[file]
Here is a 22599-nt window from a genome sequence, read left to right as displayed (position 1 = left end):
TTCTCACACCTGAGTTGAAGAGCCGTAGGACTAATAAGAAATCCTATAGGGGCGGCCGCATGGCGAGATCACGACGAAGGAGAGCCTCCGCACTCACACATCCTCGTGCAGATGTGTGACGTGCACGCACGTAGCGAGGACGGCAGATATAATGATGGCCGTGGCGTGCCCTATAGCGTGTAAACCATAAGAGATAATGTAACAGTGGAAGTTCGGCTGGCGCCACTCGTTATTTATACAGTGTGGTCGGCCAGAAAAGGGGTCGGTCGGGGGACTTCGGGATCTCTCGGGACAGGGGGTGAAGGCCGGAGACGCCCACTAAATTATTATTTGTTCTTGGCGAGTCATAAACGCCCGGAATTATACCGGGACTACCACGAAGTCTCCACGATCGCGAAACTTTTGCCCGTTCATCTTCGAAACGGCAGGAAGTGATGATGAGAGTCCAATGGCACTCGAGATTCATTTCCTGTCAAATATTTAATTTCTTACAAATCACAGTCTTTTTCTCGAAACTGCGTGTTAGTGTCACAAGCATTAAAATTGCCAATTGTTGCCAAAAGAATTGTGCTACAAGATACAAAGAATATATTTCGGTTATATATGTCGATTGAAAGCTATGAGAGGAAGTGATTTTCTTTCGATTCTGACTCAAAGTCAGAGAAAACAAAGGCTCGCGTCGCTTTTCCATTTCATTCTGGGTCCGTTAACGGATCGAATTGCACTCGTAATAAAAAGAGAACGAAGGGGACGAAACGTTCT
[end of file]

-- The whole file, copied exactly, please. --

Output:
Here is a 22599-nt window from a genome sequence, read left to right as displayed (position 1 = left end):
TTCTCACACCTGAGTTGAAGAGCCGTAGGACTAATAAGAAATCCTATAGGGGCGGCCGCATGGCGAGATCACGACGAAGGAGAGCCTCCGCACTCACACATCCTCGTGCAGATGTGTGACGTGCACGCACGTAGCGAGGACGGCAGATATAATGATGGCCGTGGCGTGCCCTATAGCGTGTAAACCATAAGAGATAATGTAACAGTGGAAGTTCGGCTGGCGCCACTCGTTATTTATACAGTGTGGTCGGCCAGAAAAGGGGTCGGTCGGGGGACTTCGGGATCTCTCGGGACAGGGGGTGAAGGCCGGAGACGCCCACTAAATTATTATTTGTTCTTGGCGAGTCATAAACGCCCGGAATTATACCGGGACTACCACGAAGTCTCCACGATCGCGAAACTTTTGCCCGTTCATCTTCGAAACGGCAGGAAGTGATGATGAGAGTCCAATGGCACTCGAGATTCATTTCCTGTCAAATATTTAATTTCTTACAAATCACAGTCTTTTTCTCGAAACTGCGTGTTAGTGTCACAAGCATTAAAATTGCCAATTGTTGCCAAAAGAATTGTGCTACAAGATACAAAGAATATATTTCGGTTATATATGTCGATTGAAAGCTATGAGAGGAAGTGATTTTCTTTCGATTCTGACTCAAAGTCAGAGAAAACAAAGGCTCGCGTCGCTTTTCCATTTCATTCTGGGTCCGTTAACGGATCGAATTGCACTCGTAATAAAAAGAGAACGAAGGGGACGAAACGTTCT